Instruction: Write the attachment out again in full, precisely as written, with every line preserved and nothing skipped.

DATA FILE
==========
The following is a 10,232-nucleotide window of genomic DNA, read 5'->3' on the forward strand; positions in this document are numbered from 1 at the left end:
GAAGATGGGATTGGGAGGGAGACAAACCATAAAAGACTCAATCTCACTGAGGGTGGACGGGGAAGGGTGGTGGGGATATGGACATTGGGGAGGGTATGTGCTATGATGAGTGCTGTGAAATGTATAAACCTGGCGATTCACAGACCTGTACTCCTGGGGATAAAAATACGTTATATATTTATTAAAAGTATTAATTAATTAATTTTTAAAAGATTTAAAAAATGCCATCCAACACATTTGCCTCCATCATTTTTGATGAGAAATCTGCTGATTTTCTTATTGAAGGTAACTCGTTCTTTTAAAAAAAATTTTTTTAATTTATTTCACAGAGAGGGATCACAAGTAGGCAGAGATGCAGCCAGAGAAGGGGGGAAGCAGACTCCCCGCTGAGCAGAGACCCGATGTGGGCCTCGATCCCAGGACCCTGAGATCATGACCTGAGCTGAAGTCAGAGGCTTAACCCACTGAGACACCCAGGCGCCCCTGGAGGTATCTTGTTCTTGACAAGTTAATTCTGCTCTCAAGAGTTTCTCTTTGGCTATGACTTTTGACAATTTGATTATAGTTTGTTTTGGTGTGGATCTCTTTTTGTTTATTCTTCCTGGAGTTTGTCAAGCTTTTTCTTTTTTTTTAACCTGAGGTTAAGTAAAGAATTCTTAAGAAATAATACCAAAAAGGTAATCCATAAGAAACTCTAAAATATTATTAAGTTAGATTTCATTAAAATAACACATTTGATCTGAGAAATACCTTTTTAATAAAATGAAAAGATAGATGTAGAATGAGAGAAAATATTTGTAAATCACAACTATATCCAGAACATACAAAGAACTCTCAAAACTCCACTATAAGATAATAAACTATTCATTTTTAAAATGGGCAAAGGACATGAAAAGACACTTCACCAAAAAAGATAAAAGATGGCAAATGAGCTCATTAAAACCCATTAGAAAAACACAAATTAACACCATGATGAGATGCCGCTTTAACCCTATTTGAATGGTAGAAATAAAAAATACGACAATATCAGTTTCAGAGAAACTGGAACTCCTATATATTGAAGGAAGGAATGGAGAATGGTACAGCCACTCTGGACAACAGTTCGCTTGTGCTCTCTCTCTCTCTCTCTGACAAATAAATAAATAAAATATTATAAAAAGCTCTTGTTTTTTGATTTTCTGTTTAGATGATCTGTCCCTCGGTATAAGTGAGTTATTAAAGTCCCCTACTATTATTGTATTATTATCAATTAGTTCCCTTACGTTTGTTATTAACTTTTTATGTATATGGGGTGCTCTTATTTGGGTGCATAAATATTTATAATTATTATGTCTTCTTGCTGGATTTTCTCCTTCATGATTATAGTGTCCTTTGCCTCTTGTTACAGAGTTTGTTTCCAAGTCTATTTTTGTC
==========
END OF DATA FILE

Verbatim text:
The following is a 10,232-nucleotide window of genomic DNA, read 5'->3' on the forward strand; positions in this document are numbered from 1 at the left end:
GAAGATGGGATTGGGAGGGAGACAAACCATAAAAGACTCAATCTCACTGAGGGTGGACGGGGAAGGGTGGTGGGGATATGGACATTGGGGAGGGTATGTGCTATGATGAGTGCTGTGAAATGTATAAACCTGGCGATTCACAGACCTGTACTCCTGGGGATAAAAATACGTTATATATTTATTAAAAGTATTAATTAATTAATTTTTAAAAGATTTAAAAAATGCCATCCAACACATTTGCCTCCATCATTTTTGATGAGAAATCTGCTGATTTTCTTATTGAAGGTAACTCGTTCTTTTAAAAAAAATTTTTTTAATTTATTTCACAGAGAGGGATCACAAGTAGGCAGAGATGCAGCCAGAGAAGGGGGGAAGCAGACTCCCCGCTGAGCAGAGACCCGATGTGGGCCTCGATCCCAGGACCCTGAGATCATGACCTGAGCTGAAGTCAGAGGCTTAACCCACTGAGACACCCAGGCGCCCCTGGAGGTATCTTGTTCTTGACAAGTTAATTCTGCTCTCAAGAGTTTCTCTTTGGCTATGACTTTTGACAATTTGATTATAGTTTGTTTTGGTGTGGATCTCTTTTTGTTTATTCTTCCTGGAGTTTGTCAAGCTTTTTCTTTTTTTTTAACCTGAGGTTAAGTAAAGAATTCTTAAGAAATAATACCAAAAAGGTAATCCATAAGAAACTCTAAAATATTATTAAGTTAGATTTCATTAAAATAACACATTTGATCTGAGAAATACCTTTTTAATAAAATGAAAAGATAGATGTAGAATGAGAGAAAATATTTGTAAATCACAACTATATCCAGAACATACAAAGAACTCTCAAAACTCCACTATAAGATAATAAACTATTCATTTTTAAAATGGGCAAAGGACATGAAAAGACACTTCACCAAAAAAGATAAAAGATGGCAAATGAGCTCATTAAAACCCATTAGAAAAACACAAATTAACACCATGATGAGATGCCGCTTTAACCCTATTTGAATGGTAGAAATAAAAAATACGACAATATCAGTTTCAGAGAAACTGGAACTCCTATATATTGAAGGAAGGAATGGAGAATGGTACAGCCACTCTGGACAACAGTTCGCTTGTGCTCTCTCTCTCTCTCTCTGACAAATAAATAAATAAAATATTATAAAAAGCTCTTGTTTTTTGATTTTCTGTTTAGATGATCTGTCCCTCGGTATAAGTGAGTTATTAAAGTCCCCTACTATTATTGTATTATTATCAATTAGTTCCCTTACGTTTGTTATTAACTTTTTATGTATATGGGGTGCTCTTATTTGGGTGCATAAATATTTATAATTATTATGTCTTCTTGCTGGATTTTCTCCTTCATGATTATAGTGTCCTTTGCCTCTTGTTACAGAGTTTGTTTCCAAGTCTATTTTTGTC